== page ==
That’s all he had to say. My five-year-old brain kicked into survival mode, and I ran. You know the saying — you only have to run faster than the slowest in your group, and at pre-k age, I discovered I indeed could outrun two seventy-year-olds. I ran to Uncle Fred’s truck, scrambled inside, rolled up both windows, and locked the doors. For the next 30 minutes, my Uncle tried to convince me to unlock the doors. I would feel more shame as an adult that I left my beloved relatives to fend for themselves if it weren’t for the fact that Uncle Fred found the incident funny. He thought me a clever girl for thinking to lock out the big cat that had taken down a calf. They also instilled within me a sense of play based on a curiosity that I still retain, as I realized their humor eased what could have been a traumatic incident in my young life.
Have you ever wanted to curl up at the feet of a good storyteller? Draw a blanket around you like an eternal child, burrow into its warmth, keep an ear out to hear, and a hand to hold a mug of coffee. Well, maybe kids shouldn’t be drinking coffee, but I long to sit blanketed and child-like at the knee of my friend and captivating storyteller, Myra Möyrylä. Since the pandemic, she’s stepped up on Facebook to entertain the community with memories of her ancestors, writing detailed, heartfelt stories of the people from her past who taught her sisu and other values in their adjustment to the New World from Finland to the Keweenaw. Some of her kin remind me of mine though we both came from such different regions and cultures.
To give you a taste, Myra writes the following caption to this week’s challenge photo:
Long boards aren’t only for surfers❄💙🇫🇮these cross country skis from Finland are well over a hundred years old and serviced a lineage of ancestors for their transportation needs. They were last known as Great Uncle Vic’s skis. Before cars and roads people walked were they needed to go and in the winter laced the leather straps to their boots and set off on skis.🇫🇮❄ Sisu, sauna, farming, cross country skis and a love for the outdoors and strong coffee came over with our families 💙🇫🇮 good memories during these complicated times💙☕🇫🇮❄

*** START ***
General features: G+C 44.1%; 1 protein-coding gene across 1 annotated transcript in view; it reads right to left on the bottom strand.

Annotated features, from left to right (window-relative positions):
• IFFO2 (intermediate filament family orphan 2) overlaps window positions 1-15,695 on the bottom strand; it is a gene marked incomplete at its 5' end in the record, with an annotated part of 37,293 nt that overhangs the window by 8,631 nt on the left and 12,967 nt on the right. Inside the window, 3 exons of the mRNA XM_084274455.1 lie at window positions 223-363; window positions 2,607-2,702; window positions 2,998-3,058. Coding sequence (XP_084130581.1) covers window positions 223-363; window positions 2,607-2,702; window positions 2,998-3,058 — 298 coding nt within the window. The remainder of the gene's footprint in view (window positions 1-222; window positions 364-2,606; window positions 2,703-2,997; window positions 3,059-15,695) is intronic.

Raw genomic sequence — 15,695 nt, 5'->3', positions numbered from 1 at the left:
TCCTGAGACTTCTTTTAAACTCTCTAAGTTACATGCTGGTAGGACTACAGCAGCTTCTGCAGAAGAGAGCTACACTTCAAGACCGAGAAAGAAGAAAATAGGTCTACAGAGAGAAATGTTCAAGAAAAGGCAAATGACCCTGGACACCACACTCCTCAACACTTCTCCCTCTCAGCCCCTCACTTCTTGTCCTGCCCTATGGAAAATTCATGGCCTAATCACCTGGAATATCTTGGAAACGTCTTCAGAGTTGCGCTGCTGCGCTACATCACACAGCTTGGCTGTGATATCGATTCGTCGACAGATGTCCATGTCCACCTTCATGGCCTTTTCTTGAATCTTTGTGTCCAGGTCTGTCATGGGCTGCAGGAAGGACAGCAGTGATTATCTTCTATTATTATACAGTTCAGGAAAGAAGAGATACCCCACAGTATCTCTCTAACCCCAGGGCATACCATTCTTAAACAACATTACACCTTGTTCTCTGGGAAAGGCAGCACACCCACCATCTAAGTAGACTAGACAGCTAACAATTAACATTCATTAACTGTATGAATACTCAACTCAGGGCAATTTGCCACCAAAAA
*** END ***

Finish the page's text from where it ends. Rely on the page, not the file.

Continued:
This is the first time I’ve seen cross-country skis so long or heard the phrase long boards for skis. In addition to surfboards, I’ve heard of long skateboards, too, and can imagine the phrase extending to snowboards. Who was the first human to decide that a board was good transportation upon water, frozen or deep?
I wonder the fate of Uncle Fred’s things. I know he had tools made by his Grandfather Riley, a Union soldier from Tennessee. People like Uncle Fred or Uncle Vic learned to do with what they had, and innovate for what they needed. Women like Aunt Myrtle and Myra’s family made homes and passed down values like sisu and endurance. It is an interesting time to consider what we have from our past that we can use in our future. Perhaps the stillness a pandemic offers is a gift to revise old stories in new ways, plant heirloom seeds for future harvest, and laugh away the fear. This is life. And we are the ones who write about it.
April 30, 2020, prompt: In 99 words (no more, no less), write a story that features long boards. They can be used in any way you imagine, including a name for sporting equipment. How are they used and who is using them? Go where the prompt leads!
Respond by May 5, 2020. Use the comment section below to share, read, and be social. You may leave a link, pingback, or story in the comments. If you want to be published in the weekly collection, please use the form. Rules & Guidelines.
Precautions Not Needed by Charli Mills
Sam King parked the Willys Jeep in first gear. “Get the long boards,” he told his daughter.
Gripping the roll bar, Danni swung out the open side. Near the gate, the Lazy T Ranch kept long boards for crossing the boggiest parts of the high-meadow springs. Using her leather gloves, Danni moved one board at a time, setting each through the open space in the backseat. They stuck up at an angle. “Dad, you want me to tie a bandana on the end?”
Sam laughed. “We’re not likely to get rear-ended, Kiddo. The bulls are all down at headquarters.”